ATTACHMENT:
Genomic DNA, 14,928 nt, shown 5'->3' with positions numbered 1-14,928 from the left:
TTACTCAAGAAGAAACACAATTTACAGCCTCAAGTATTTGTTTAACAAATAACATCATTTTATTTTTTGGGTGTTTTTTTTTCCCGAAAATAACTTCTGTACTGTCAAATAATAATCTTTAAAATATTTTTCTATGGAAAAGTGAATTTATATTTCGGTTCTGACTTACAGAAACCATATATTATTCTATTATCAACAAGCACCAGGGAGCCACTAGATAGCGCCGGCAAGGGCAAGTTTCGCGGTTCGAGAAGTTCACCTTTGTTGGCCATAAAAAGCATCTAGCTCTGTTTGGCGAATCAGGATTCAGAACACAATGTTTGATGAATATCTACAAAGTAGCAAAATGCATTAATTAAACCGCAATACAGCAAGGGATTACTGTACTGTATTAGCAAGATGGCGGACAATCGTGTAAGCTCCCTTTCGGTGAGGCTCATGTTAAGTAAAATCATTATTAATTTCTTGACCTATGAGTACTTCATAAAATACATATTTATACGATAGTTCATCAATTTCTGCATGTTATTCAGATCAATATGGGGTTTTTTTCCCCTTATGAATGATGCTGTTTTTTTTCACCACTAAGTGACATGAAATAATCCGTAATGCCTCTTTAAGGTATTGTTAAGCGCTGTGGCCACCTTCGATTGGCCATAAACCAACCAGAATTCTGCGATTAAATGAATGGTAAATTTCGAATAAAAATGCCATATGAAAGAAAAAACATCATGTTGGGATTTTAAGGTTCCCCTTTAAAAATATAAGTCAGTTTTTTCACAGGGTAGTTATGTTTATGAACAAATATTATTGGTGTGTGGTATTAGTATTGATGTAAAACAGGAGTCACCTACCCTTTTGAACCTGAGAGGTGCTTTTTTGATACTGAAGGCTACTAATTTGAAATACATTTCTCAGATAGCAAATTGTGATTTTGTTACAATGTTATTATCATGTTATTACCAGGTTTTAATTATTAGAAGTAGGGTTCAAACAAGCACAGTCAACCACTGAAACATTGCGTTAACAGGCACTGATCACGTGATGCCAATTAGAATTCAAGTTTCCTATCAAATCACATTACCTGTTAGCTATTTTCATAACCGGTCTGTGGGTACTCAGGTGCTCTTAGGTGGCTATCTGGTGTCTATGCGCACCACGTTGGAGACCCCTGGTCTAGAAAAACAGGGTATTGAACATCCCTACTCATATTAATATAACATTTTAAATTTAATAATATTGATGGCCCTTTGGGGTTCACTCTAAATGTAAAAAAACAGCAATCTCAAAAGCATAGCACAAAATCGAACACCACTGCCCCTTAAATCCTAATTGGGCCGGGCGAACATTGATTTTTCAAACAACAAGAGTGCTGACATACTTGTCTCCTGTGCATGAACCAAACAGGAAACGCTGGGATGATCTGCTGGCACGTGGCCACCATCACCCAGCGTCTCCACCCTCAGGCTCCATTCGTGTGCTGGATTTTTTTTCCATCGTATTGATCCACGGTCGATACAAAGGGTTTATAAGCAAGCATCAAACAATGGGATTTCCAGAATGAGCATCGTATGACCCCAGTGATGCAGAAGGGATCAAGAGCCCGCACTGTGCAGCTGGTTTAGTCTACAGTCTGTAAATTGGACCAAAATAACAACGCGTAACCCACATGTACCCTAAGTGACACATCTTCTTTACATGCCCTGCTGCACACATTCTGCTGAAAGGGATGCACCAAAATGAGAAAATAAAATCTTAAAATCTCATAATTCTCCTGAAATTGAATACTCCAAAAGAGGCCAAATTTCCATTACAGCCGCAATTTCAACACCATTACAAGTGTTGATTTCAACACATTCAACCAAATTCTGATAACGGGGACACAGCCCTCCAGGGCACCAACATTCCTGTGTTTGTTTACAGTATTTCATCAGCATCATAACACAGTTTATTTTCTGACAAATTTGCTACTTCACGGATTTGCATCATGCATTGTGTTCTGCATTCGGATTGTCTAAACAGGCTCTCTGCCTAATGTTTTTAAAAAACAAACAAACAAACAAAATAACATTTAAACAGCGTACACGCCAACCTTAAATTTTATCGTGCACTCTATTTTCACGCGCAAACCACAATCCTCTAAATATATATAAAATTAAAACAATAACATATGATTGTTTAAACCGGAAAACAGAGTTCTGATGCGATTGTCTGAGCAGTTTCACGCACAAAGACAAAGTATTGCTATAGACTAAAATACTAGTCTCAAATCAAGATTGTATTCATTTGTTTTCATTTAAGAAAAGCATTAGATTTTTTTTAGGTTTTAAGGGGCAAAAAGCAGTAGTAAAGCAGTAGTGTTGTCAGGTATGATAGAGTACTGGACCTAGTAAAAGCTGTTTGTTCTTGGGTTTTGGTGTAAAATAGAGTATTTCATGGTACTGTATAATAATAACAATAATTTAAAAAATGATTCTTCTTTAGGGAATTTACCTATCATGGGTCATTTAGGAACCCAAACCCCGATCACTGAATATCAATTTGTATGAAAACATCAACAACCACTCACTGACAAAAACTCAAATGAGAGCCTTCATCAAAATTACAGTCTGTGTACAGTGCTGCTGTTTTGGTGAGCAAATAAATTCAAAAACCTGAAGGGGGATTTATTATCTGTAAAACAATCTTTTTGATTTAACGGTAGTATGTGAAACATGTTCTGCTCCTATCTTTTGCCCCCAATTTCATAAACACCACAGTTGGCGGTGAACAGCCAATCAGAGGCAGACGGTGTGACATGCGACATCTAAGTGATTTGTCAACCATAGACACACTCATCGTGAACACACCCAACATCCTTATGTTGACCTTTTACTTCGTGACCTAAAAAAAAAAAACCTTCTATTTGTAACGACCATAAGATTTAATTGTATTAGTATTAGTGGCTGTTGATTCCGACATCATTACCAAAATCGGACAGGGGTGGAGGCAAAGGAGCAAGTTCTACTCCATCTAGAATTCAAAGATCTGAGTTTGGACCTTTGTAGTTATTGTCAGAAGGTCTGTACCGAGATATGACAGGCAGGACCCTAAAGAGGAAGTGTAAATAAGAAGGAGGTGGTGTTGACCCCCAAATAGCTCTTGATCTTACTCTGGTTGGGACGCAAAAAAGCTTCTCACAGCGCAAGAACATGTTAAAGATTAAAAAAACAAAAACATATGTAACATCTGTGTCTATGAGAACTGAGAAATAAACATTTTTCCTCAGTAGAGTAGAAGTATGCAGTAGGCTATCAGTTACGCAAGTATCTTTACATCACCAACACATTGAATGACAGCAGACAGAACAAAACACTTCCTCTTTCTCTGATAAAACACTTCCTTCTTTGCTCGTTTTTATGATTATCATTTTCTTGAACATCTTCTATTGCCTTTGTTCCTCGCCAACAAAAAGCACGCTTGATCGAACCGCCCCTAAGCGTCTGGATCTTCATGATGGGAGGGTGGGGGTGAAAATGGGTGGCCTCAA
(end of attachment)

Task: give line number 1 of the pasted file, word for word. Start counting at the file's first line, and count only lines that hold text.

Genomic DNA, 14,928 nt, shown 5'->3' with positions numbered 1-14,928 from the left: